Announcing Stack Overflow Documentation

We started with Q&A. Technical documentation is next, and we need your help.

Whether you're a beginner or an experienced developer, you can contribute.

Sign up and start helping → Learn more about Documentation →

Convert to python:

#include <iostream>
using namespace std;
int main(int argc, char** argv)
    for (int i = 0, j = i + 3; i < 100; ++i, j= i+3)
         cout << i << " j: " << j << endl;

    return 0;

I try:

for i in range(99):
    j = i + 3
    print i, " j: ", j

How to make it one for loop?

share|improve this question
Take a deep breath. – Josh Lee Jan 29 '10 at 8:03
I mean I want to make the python program only 2 lines like the C++ reall tis – y2k Jan 29 '10 at 8:10
Like 0ne python FOR LOOP to do the same job the C++ for l00p d03s – y2k Jan 29 '10 at 8:10
It already looks like one loop to me. How many do you see? – Rob Kennedy Jan 29 '10 at 8:42
Wow, if this use-case was any more real world, it would be the actual REAL WORLD – Ali Afshar Jan 29 '10 at 8:46
up vote 8 down vote accepted

Just change 99 to 100

for i in range(100):
  j = i + 3
  print i, " j: ", j


for i,j in [(i, i+3) for i in range(100)]:
share|improve this answer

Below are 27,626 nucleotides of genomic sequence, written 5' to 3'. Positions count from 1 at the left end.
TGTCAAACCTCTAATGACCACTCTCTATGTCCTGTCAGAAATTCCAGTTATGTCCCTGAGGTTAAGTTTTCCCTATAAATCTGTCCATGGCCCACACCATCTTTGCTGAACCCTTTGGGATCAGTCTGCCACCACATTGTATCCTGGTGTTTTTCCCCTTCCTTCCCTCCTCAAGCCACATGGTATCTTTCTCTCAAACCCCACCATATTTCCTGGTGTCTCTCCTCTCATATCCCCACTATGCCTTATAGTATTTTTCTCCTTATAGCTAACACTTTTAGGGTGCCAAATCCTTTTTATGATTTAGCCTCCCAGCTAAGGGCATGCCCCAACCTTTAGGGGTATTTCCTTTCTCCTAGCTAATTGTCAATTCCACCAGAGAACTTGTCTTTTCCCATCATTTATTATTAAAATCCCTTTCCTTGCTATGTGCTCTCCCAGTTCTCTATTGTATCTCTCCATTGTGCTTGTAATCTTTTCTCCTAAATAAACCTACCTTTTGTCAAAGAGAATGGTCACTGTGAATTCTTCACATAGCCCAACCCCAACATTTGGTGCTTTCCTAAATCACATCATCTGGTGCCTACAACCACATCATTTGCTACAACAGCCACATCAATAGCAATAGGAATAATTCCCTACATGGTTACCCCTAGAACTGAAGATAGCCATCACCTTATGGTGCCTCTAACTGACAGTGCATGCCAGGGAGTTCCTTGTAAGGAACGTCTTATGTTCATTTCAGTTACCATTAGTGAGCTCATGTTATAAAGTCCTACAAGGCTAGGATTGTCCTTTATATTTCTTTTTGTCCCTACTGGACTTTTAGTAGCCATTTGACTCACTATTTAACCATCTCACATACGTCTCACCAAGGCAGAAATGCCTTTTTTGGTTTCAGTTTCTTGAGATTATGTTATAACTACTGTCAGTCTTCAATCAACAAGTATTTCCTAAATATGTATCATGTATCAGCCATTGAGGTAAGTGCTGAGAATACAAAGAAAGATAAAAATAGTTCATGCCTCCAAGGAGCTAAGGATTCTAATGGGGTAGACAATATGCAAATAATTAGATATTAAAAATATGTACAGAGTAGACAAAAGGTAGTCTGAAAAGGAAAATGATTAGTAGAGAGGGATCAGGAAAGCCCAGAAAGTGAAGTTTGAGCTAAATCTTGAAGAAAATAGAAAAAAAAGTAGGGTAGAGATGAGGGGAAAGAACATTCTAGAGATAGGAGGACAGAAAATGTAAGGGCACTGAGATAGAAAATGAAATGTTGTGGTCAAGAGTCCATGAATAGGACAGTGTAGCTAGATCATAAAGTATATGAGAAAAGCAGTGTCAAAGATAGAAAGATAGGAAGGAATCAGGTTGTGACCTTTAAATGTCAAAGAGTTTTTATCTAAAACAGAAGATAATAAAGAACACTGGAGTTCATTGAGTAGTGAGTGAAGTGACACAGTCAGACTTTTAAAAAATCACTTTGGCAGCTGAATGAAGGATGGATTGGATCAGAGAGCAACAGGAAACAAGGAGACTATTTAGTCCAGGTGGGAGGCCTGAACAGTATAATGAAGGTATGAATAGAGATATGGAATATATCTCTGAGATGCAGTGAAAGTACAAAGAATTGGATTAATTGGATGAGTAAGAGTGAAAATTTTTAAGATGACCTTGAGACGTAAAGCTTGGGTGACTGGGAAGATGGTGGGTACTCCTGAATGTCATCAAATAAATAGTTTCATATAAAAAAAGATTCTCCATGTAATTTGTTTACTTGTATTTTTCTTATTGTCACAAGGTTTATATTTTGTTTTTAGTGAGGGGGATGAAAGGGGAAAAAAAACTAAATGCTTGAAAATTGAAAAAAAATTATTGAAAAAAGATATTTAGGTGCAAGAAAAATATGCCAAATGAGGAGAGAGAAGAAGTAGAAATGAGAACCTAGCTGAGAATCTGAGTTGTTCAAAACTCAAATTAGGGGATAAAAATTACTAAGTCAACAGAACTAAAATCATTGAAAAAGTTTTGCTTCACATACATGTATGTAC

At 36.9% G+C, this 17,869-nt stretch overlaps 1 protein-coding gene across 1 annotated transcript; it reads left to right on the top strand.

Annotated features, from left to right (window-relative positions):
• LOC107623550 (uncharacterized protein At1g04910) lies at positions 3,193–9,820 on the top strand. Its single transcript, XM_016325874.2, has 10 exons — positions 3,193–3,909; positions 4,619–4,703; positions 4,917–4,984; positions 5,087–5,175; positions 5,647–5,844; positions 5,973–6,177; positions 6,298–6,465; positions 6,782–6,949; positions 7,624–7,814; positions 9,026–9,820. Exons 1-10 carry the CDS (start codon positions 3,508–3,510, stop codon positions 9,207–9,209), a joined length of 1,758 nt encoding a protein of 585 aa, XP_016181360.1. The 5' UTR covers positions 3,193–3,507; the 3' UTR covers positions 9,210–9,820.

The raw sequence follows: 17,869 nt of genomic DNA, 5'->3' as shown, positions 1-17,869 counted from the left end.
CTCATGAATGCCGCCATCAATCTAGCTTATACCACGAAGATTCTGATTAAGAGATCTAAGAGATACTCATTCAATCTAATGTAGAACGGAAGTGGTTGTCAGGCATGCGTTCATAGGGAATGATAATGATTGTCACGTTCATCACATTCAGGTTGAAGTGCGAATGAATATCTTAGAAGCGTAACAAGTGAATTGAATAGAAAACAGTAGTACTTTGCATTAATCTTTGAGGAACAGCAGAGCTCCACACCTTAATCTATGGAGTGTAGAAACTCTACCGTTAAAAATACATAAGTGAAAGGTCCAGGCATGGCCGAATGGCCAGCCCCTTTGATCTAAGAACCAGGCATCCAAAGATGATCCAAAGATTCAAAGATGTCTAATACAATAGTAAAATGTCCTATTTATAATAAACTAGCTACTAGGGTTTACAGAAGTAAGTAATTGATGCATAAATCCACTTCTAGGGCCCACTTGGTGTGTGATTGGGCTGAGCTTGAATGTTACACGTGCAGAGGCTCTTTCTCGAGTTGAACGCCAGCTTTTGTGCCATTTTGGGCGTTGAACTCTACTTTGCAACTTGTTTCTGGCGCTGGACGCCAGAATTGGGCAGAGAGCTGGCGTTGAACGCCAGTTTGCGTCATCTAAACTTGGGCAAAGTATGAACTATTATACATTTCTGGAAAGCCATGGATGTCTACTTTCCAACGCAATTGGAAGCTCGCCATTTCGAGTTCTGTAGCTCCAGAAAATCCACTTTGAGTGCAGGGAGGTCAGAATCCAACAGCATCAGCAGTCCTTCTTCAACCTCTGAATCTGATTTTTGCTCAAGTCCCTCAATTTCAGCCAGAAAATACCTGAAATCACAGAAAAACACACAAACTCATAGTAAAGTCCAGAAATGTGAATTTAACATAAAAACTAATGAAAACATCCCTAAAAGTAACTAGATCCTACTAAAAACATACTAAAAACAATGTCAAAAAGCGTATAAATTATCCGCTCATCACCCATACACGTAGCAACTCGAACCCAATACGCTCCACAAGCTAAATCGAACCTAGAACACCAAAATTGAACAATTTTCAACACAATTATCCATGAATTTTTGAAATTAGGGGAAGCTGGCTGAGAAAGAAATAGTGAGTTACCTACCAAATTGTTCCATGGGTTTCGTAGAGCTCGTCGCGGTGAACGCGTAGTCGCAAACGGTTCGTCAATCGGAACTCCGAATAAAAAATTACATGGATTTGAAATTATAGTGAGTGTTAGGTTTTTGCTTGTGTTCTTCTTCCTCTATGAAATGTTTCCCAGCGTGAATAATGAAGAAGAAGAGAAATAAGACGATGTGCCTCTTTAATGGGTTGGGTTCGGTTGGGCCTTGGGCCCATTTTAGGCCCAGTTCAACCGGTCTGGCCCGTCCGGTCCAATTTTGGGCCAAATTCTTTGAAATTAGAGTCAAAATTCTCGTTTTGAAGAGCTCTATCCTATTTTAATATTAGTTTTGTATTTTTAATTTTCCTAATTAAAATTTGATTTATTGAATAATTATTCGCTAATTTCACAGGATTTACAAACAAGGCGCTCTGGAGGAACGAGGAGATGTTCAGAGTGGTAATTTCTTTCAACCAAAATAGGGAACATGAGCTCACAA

Oops! I was too late! – Prasoon Saurav Jan 29 '10 at 8:13
Oh noes! What do! – Josh Lee Jan 29 '10 at 8:17
@jleedev: Your post was not there when I was typing. So why a downvote? – Prasoon Saurav Jan 29 '10 at 8:20
Wasn't me. Here have an upvote. – Josh Lee Jan 29 '10 at 8:21
I would use a generator expression instead of a list comprehension there, were I to do it this way. – Ignacio Vazquez-Abrams Jan 29 '10 at 8:32

These are identical except for the upper bound in the loop (98 vs 99). What is the question?

On one line (but please don't do this):

for i,j in [(i, i+3) for i in range(100)]:
share|improve this answer

Since j is always dependent on the value of i you may as well replace all instances of j with i + 3.

share|improve this answer

I dont get it, it is exactly one python for loop there. What is the question? Do you want the j declaration inside the loop declaration like in c++? Check Prasson'S answer for the closest python equivalent. But why have a j variable in the first place? j=i+3 seems to always be true, so why not this?

for i in range(100):
    print i, " j: ", i+3
share|improve this answer
for (i,j) in zip(range(100), range(3, 100+3)):
share|improve this answer
for i in range(100):
    j = i + 3
    print i, "j:", j

C++: http://ideone.com/7Kdmk

Python: http://ideone.com/nATEP

share|improve this answer

Your Answer


By posting your answer, you agree to the privacy policy and terms of service.

Not the answer you're looking for? Browse other questions tagged or ask your own question.